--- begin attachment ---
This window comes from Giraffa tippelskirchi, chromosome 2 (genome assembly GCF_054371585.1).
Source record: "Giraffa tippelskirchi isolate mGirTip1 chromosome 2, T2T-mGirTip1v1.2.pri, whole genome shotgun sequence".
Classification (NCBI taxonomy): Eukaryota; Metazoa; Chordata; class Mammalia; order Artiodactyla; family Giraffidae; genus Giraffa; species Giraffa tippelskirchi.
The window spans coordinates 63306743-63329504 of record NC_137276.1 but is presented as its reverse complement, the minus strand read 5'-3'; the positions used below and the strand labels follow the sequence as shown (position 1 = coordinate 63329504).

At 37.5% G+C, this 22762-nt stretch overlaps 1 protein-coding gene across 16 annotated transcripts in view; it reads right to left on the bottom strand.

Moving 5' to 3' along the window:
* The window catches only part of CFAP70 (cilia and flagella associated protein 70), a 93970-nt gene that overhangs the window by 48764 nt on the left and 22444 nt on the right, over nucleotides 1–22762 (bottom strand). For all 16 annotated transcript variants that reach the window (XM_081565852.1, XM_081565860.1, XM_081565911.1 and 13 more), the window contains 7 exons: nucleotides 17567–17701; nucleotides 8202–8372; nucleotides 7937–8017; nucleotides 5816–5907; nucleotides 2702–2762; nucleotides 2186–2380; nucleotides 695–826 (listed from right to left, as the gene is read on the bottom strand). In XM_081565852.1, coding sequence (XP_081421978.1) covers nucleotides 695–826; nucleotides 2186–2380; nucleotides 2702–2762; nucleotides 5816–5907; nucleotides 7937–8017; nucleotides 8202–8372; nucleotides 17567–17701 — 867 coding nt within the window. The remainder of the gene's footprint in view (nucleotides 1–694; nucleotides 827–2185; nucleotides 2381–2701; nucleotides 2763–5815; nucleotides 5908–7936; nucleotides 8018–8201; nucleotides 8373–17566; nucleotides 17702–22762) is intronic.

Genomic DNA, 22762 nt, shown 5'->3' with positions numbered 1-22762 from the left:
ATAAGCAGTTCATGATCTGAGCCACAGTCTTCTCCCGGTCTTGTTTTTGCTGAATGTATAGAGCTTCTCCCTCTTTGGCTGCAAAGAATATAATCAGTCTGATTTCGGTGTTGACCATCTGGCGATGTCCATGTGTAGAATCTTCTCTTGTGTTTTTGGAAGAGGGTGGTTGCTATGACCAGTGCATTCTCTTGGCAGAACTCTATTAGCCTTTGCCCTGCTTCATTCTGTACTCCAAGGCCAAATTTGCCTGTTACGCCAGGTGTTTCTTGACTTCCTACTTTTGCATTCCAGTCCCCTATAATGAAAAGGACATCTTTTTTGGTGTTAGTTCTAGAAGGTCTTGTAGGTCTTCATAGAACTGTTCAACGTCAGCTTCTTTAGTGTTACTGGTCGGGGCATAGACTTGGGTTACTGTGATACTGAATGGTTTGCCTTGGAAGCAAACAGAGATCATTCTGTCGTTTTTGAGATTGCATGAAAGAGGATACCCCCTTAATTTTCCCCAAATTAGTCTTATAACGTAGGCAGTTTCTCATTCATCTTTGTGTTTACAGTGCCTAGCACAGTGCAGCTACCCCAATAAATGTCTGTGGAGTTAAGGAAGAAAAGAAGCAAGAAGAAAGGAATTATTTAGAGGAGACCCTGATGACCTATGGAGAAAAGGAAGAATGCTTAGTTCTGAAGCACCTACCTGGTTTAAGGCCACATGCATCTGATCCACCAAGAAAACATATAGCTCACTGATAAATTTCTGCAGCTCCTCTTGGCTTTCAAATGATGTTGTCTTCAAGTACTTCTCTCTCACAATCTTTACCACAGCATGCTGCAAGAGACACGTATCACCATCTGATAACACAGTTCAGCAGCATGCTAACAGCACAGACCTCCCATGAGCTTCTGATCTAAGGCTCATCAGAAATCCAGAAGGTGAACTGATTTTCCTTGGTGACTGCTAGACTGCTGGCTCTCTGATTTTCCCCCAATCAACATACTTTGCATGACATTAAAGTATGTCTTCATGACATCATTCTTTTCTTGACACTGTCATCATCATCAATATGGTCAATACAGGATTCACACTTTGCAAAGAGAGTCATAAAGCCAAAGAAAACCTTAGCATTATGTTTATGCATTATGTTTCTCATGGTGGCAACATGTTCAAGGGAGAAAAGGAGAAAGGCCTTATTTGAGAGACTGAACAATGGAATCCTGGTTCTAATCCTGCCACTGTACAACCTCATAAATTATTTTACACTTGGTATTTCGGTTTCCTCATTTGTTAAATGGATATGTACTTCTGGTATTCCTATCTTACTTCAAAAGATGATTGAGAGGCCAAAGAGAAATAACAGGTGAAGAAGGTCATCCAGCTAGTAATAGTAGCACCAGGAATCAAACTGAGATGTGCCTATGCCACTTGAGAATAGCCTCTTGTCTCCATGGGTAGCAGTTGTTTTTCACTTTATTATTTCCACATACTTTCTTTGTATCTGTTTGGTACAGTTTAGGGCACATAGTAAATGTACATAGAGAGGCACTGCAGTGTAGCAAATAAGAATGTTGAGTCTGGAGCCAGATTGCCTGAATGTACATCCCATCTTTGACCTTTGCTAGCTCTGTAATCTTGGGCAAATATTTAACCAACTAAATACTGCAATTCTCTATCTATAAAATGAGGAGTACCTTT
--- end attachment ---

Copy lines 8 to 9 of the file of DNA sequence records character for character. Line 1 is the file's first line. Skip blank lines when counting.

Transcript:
Genomic DNA, 22762 nt, shown 5'->3' with positions numbered 1-22762 from the left:
ATAAGCAGTTCATGATCTGAGCCACAGTCTTCTCCCGGTCTTGTTTTTGCTGAATGTATAGAGCTTCTCCCTCTTTGGCTGCAAAGAATATAATCAGTCTGATTTCGGTGTTGACCATCTGGCGATGTCCATGTGTAGAATCTTCTCTTGTGTTTTTGGAAGAGGGTGGTTGCTATGACCAGTGCATTCTCTTGGCAGAACTCTATTAGCCTTTGCCCTGCTTCATTCTGTACTCCAAGGCCAAATTTGCCTGTTACGCCAGGTGTTTCTTGACTTCCTACTTTTGCATTCCAGTCCCCTATAATGAAAAGGACATCTTTTTTGGTGTTAGTTCTAGAAGGTCTTGTAGGTCTTCATAGAACTGTTCAACGTCAGCTTCTTTAGTGTTACTGGTCGGGGCATAGACTTGGGTTACTGTGATACTGAATGGTTTGCCTTGGAAGCAAACAGAGATCATTCTGTCGTTTTTGAGATTGCATGAAAGAGGATACCCCCTTAATTTTCCCCAAATTAGTCTTATAACGTAGGCAGTTTCTCATTCATCTTTGTGTTTACAGTGCCTAGCACAGTGCAGCTACCCCAATAAATGTCTGTGGAGTTAAGGAAGAAAAGAAGCAAGAAGAAAGGAATTATTTAGAGGAGACCCTGATGACCTATGGAGAAAAGGAAGAATGCTTAGTTCTGAAGCACCTACCTGGTTTAAGGCCACATGCATCTGATCCACCAAGAAAACATATAGCTCACTGATAAATTTCTGCAGCTCCTCTTGGCTTTCAAATGATGTTGTCTTCAAGTACTTCTCTCTCACAATCTTTACCACAGCATGCTGCAAGAGACACGTATCACCATCTGATAACACAGTTCAGCAGCATGCTAACAGCACAGACCTCCCATGAGCTTCTGATCTAAGGCTCATCAGAAATCCAGAAGGTGAACTGATTTTCCTTGGTGACTGCTAGACTGCTGGCTCTCTGATTTTCCCCCAATCAACATACTTTGCATGACATTAAAGTATGTCTTCATGACATCATTCTTTTCTTGACACTGTCATCATCATCAATATGGTCAATACAGGATTCACACTTTGCAAAGAGAGTCATAAAGCCAAAGAAAACCTTAGCATTATGTTTATGCATTATGTTTCTCATGGTGGCAACATGTTCAAGGGAGAAAAGGAGAAAGGCCTTATTTGAGAGACTGAACAATGGAATCCTGGTTCTAATCCTGCCACTGTACAACCTCATAAATTATTTTACACTTGGTATTTCGGTTTCCTCATTTGTTAAATGGATATGTACTTCTGGTATTCCTATCTTACTTCAAAAGATGATTGAGAGGCCAAAGAGAAATAACAGGTGAAGAAGGTCATCCAGCTAGTAATAGTAGCACCAGGAATCAAACTGAGATGTGCCTATGCCACTTGAGAATAGCCTCTTGTCTCCATGGGTAGCAGTTGTTTTTCACTTTATTATTTCCACATACTTTCTTTGTATCTGTTTGGTACAGTTTAGGGCACATAGTAAATGTACATAGAGAGGCACTGCAGTGTAGCAAATAAGAATGTTGAGTCTGGAGCCAGATTGCCTGAATGTACATCCCATCTTTGACCTTTGCTAGCTCTGTAATCTTGGGCAAATATTTAACCAACTAAATACTGCAATTCTCTATCTATAAAATGAGGAGTACCTTT